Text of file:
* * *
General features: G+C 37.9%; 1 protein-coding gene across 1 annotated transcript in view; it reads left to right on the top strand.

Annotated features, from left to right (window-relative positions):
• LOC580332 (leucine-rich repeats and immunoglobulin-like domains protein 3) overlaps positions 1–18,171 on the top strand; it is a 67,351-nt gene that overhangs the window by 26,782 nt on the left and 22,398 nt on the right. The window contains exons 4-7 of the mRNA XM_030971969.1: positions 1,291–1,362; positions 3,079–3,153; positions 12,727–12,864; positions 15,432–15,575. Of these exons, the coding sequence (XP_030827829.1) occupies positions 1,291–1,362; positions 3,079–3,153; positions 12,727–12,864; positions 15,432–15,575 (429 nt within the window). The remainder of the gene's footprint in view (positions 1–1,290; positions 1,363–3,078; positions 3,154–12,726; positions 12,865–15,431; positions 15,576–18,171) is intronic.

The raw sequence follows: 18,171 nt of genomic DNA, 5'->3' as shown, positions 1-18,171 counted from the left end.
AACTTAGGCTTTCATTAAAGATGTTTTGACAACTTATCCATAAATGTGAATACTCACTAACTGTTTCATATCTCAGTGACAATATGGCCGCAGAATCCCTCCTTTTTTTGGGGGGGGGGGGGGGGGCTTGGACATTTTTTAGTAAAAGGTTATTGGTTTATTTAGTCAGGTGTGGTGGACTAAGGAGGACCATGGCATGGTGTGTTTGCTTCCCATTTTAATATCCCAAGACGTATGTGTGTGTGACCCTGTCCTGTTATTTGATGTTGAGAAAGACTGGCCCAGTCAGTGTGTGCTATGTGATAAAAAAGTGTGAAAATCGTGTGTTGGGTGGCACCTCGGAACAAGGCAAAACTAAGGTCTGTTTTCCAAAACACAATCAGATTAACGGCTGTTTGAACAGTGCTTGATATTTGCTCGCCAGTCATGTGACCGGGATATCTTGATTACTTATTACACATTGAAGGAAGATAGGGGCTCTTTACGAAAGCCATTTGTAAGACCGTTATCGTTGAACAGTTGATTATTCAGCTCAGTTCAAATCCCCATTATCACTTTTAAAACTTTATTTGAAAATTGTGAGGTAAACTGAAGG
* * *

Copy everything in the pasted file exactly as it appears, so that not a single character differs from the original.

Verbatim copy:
General features: G+C 37.9%; 1 protein-coding gene across 1 annotated transcript in view; it reads left to right on the top strand.

Annotated features, from left to right (window-relative positions):
• LOC580332 (leucine-rich repeats and immunoglobulin-like domains protein 3) overlaps positions 1–18,171 on the top strand; it is a 67,351-nt gene that overhangs the window by 26,782 nt on the left and 22,398 nt on the right. The window contains exons 4-7 of the mRNA XM_030971969.1: positions 1,291–1,362; positions 3,079–3,153; positions 12,727–12,864; positions 15,432–15,575. Of these exons, the coding sequence (XP_030827829.1) occupies positions 1,291–1,362; positions 3,079–3,153; positions 12,727–12,864; positions 15,432–15,575 (429 nt within the window). The remainder of the gene's footprint in view (positions 1–1,290; positions 1,363–3,078; positions 3,154–12,726; positions 12,865–15,431; positions 15,576–18,171) is intronic.

The raw sequence follows: 18,171 nt of genomic DNA, 5'->3' as shown, positions 1-18,171 counted from the left end.
AACTTAGGCTTTCATTAAAGATGTTTTGACAACTTATCCATAAATGTGAATACTCACTAACTGTTTCATATCTCAGTGACAATATGGCCGCAGAATCCCTCCTTTTTTTGGGGGGGGGGGGGGGGGCTTGGACATTTTTTAGTAAAAGGTTATTGGTTTATTTAGTCAGGTGTGGTGGACTAAGGAGGACCATGGCATGGTGTGTTTGCTTCCCATTTTAATATCCCAAGACGTATGTGTGTGTGACCCTGTCCTGTTATTTGATGTTGAGAAAGACTGGCCCAGTCAGTGTGTGCTATGTGATAAAAAAGTGTGAAAATCGTGTGTTGGGTGGCACCTCGGAACAAGGCAAAACTAAGGTCTGTTTTCCAAAACACAATCAGATTAACGGCTGTTTGAACAGTGCTTGATATTTGCTCGCCAGTCATGTGACCGGGATATCTTGATTACTTATTACACATTGAAGGAAGATAGGGGCTCTTTACGAAAGCCATTTGTAAGACCGTTATCGTTGAACAGTTGATTATTCAGCTCAGTTCAAATCCCCATTATCACTTTTAAAACTTTATTTGAAAATTGTGAGGTAAACTGAAGG